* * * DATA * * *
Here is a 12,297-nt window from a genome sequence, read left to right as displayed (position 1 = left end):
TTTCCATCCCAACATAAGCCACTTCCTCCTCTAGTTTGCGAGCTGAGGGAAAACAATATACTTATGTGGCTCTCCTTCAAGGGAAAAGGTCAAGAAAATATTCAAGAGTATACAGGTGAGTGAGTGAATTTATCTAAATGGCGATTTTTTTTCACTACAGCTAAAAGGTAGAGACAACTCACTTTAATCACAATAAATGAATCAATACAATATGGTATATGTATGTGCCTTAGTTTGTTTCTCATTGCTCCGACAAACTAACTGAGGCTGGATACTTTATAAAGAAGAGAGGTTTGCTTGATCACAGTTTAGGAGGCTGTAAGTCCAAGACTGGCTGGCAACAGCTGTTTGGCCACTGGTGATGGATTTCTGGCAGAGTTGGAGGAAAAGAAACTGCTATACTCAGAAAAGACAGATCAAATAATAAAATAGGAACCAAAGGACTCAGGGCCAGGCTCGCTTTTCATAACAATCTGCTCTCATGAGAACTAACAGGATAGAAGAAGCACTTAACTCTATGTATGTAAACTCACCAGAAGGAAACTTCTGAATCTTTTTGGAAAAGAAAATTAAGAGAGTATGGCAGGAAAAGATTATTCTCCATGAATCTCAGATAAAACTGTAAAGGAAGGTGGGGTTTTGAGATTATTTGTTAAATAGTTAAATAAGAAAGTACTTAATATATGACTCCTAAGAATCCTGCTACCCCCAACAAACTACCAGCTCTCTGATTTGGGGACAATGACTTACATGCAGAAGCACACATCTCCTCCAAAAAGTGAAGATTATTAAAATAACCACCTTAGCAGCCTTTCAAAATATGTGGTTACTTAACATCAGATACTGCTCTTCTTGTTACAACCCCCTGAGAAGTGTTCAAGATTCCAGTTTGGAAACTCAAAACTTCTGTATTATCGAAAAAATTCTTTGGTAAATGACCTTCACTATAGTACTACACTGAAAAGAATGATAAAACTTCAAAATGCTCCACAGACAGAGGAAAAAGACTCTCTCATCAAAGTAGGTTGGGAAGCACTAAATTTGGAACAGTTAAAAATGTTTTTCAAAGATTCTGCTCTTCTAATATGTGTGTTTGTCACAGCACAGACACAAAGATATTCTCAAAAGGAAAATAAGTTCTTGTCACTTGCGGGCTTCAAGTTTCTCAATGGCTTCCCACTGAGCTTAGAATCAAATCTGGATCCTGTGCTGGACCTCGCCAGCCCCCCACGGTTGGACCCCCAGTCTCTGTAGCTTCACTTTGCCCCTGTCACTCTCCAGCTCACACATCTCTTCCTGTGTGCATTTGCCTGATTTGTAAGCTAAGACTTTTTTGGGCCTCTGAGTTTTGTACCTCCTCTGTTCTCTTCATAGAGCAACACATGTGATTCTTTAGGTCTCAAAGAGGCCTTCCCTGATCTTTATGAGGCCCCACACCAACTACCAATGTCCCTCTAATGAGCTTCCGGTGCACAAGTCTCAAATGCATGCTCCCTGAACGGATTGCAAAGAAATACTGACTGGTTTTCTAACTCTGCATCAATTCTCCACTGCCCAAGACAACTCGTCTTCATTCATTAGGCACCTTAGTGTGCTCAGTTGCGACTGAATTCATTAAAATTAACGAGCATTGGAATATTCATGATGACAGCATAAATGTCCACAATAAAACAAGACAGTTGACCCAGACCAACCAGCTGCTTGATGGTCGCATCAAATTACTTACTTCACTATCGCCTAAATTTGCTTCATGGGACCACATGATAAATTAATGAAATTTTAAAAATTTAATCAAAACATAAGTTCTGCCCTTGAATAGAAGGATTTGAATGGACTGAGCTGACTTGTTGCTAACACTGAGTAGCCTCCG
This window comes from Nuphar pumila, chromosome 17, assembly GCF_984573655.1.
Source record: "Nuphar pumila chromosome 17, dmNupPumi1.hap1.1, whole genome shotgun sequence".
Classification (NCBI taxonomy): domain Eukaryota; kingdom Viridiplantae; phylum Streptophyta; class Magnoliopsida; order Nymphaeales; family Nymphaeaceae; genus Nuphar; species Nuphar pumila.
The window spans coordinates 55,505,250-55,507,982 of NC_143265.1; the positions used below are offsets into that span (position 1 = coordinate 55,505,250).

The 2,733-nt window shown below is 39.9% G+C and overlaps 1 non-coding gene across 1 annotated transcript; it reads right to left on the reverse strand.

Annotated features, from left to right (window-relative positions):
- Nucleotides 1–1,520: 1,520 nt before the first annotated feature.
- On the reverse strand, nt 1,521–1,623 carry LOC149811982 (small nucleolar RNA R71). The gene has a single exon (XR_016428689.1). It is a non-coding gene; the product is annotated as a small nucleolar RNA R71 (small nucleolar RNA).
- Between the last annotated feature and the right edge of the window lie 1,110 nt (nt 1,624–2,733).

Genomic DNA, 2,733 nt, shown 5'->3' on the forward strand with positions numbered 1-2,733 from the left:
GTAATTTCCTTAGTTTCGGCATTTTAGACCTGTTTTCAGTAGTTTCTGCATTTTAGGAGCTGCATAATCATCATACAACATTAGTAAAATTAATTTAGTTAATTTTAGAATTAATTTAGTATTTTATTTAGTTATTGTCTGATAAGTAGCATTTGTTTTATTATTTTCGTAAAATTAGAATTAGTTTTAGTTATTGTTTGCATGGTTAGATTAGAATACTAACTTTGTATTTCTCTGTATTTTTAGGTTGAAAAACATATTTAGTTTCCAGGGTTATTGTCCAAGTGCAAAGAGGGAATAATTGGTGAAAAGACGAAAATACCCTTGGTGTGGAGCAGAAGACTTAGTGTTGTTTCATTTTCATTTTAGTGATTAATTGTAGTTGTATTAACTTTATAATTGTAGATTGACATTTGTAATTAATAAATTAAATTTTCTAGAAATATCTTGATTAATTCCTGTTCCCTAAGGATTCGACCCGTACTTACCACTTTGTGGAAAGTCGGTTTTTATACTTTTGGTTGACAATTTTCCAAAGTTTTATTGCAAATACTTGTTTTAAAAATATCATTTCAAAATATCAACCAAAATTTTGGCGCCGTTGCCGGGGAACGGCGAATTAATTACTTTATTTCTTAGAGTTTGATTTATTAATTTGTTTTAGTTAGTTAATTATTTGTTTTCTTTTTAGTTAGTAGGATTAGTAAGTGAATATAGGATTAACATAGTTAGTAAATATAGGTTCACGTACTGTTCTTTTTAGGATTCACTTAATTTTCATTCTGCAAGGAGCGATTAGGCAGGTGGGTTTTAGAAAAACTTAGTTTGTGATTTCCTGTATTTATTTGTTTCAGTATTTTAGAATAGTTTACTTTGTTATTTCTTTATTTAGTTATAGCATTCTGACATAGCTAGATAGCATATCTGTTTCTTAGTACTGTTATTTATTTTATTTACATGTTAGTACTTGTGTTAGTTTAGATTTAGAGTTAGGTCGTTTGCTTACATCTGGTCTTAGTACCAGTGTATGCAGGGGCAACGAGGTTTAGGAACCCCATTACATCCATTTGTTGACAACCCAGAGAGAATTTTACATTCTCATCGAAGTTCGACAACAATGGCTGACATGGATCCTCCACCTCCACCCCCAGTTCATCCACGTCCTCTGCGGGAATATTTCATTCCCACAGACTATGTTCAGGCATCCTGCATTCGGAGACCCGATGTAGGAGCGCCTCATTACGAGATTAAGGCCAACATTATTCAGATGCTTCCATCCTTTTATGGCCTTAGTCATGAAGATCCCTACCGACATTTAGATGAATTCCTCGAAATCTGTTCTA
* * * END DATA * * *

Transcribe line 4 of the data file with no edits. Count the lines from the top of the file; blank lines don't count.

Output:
Source record: "Nuphar pumila chromosome 17, dmNupPumi1.hap1.1, whole genome shotgun sequence".